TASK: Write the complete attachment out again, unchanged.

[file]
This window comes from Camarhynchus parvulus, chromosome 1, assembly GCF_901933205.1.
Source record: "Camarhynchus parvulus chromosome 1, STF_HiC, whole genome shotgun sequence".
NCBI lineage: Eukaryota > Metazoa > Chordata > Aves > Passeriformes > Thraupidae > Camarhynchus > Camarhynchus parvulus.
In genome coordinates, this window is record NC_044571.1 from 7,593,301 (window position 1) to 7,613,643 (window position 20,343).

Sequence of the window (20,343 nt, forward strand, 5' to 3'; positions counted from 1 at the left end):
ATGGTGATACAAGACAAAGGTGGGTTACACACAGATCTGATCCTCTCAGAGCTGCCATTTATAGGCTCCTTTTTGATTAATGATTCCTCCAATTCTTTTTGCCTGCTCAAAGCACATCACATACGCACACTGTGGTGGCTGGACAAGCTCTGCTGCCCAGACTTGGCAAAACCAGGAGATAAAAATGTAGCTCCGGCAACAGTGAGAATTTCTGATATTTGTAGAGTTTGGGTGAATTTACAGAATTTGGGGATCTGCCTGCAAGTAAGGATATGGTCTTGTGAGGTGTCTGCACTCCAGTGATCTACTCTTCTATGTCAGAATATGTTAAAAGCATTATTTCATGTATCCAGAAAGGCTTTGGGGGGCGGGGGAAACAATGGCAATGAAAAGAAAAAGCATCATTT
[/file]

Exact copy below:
This window comes from Camarhynchus parvulus, chromosome 1, assembly GCF_901933205.1.
Source record: "Camarhynchus parvulus chromosome 1, STF_HiC, whole genome shotgun sequence".
NCBI lineage: Eukaryota > Metazoa > Chordata > Aves > Passeriformes > Thraupidae > Camarhynchus > Camarhynchus parvulus.
In genome coordinates, this window is record NC_044571.1 from 7,593,301 (window position 1) to 7,613,643 (window position 20,343).

Sequence of the window (20,343 nt, forward strand, 5' to 3'; positions counted from 1 at the left end):
ATGGTGATACAAGACAAAGGTGGGTTACACACAGATCTGATCCTCTCAGAGCTGCCATTTATAGGCTCCTTTTTGATTAATGATTCCTCCAATTCTTTTTGCCTGCTCAAAGCACATCACATACGCACACTGTGGTGGCTGGACAAGCTCTGCTGCCCAGACTTGGCAAAACCAGGAGATAAAAATGTAGCTCCGGCAACAGTGAGAATTTCTGATATTTGTAGAGTTTGGGTGAATTTACAGAATTTGGGGATCTGCCTGCAAGTAAGGATATGGTCTTGTGAGGTGTCTGCACTCCAGTGATCTACTCTTCTATGTCAGAATATGTTAAAAGCATTATTTCATGTATCCAGAAAGGCTTTGGGGGGCGGGGGAAACAATGGCAATGAAAAGAAAAAGCATCATTT